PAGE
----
An employer must ensure an accurate list of each health and safety representative is displayed.
- Who decides on the size of the work group?
The size of the work group is determined by negotiation between the employer and employees, to ensure all workers are represented.
- What is a work group (DWG)?
A work group is a group of workers who share a similar work situation; the HSR represents the health and safety interests of the workers in that group.
Work groups can be negotiated and agreed between one or more PCBUs and their workers, depending on the circumstances:
- Single site business – workers work for one business
- Multiple site organisation – workers work for one business with multiple sites
- Multiple Business work groups – workers working for more than one business (e.g., Labour Hire)
When negotiating work groups, the following factors should be considered.
1. The number of workers
2. The views of workers in relation to the determination and variation of work groups
3. The nature of each type of work carried out by the workers
4. The number and grouping of workers who carry out the same or similar types of work
5. The areas or places where each type of work is carried out
6. The extent to which any worker must move from place to place while at work
7. The diversity of workers and their work
8. The nature of any hazards at the workplace or workplaces
9. The nature of any risks to health and safety at the workplace or workplaces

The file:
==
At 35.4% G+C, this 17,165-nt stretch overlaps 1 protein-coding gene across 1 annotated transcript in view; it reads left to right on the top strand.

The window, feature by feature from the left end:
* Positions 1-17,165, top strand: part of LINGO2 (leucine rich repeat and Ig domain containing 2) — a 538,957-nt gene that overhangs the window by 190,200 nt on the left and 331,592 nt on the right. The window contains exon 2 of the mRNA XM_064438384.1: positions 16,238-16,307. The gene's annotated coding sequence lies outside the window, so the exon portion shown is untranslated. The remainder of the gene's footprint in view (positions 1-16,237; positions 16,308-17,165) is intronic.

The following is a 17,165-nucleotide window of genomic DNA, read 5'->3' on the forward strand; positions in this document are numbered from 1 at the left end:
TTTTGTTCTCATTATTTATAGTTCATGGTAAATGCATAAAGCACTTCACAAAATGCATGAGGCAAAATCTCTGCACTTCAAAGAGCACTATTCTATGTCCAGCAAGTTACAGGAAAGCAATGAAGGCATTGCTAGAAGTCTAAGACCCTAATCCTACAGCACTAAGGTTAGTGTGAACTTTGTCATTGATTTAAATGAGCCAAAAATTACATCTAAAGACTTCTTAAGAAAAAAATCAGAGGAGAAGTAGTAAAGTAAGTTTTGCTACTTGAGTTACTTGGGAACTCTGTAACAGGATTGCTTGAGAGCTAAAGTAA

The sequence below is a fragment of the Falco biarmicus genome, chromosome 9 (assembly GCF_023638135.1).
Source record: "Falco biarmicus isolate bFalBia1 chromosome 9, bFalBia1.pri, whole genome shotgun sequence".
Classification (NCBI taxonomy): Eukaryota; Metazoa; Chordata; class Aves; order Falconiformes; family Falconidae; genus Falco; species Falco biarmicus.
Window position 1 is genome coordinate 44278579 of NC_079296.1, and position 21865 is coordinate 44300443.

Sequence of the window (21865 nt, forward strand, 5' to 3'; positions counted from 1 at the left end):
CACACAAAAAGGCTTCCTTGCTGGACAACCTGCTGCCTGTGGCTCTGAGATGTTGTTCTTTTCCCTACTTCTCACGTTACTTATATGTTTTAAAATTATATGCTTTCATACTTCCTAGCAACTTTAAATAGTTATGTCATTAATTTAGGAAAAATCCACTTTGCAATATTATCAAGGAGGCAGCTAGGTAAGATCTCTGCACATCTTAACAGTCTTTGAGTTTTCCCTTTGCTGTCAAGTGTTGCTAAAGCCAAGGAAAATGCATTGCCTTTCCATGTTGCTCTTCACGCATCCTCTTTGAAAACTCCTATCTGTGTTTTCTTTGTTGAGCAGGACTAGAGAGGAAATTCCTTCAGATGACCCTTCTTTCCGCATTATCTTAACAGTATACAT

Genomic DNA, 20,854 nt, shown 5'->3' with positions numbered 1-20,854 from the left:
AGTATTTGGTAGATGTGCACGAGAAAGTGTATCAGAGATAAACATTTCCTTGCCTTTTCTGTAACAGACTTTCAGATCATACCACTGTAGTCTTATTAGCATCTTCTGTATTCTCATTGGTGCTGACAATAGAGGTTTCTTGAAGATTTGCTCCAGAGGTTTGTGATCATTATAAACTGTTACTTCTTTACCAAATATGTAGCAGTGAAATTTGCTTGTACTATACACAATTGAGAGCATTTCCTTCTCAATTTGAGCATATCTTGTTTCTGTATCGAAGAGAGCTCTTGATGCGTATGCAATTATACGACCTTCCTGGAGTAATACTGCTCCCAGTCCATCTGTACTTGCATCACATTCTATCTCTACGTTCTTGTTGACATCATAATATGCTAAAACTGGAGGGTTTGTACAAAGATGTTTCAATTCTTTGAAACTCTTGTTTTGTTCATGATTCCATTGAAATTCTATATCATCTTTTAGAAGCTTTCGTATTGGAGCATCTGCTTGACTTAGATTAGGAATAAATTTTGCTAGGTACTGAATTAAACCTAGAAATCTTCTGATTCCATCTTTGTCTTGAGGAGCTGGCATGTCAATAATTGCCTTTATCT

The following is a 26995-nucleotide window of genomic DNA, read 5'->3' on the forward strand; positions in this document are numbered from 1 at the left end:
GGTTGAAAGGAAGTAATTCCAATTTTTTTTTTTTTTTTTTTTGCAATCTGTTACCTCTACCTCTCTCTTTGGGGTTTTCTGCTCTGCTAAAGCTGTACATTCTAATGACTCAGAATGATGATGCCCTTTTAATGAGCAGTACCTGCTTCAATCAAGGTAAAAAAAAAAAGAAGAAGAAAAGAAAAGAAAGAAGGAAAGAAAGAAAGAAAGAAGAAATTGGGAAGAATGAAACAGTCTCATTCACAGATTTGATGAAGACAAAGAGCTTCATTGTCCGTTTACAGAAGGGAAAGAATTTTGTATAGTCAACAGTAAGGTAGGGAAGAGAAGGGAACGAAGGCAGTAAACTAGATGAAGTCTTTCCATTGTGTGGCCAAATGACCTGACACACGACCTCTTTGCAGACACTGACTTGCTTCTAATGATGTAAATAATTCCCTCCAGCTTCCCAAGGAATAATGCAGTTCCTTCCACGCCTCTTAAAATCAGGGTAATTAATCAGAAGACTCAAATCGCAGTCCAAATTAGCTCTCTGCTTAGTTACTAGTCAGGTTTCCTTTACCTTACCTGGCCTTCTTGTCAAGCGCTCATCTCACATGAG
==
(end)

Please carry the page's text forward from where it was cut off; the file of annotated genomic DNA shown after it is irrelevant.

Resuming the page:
10. The nature of the engagement of each worker; e.g., as an employee or as a contractor
11. The pattern of work carried out by workers, e.g., is the work full time, part time, casual or short term
12. The times at which work is carried out, and
13. Any arrangements at the workplace/s relating to overtime or shift work.
- How long can a Health and Safety Representative hold office for?
The WHS Act answers this question. (WHS Act 2011 s 64, Term of office of health and safety representative)
1. A health and safety representative for a work group holds office for 3 years.
2. However, a person ceases to hold office as a health and safety representative for a work group if –
(a) The person resigns as a health and safety representative for the work group by written notice given to the person conducting the relevant business or undertaking; or
(b) The person ceases to be a worker in the work group for which he or she was elected as a health and safety representative; or
(c) The person is disqualified under section 65 from acting as a health and safety representative; or
(d) The person is removed from that position by a majority of the members of the work group under a regulation.
3. A health and safety representative is eligible for re-election.
- Can a HSR be disqualified from their position?
The WHS Act outlines when a HSR is disqualified from their position. (WHS Act 2011 s 65, Disqualification of health and safety representatives)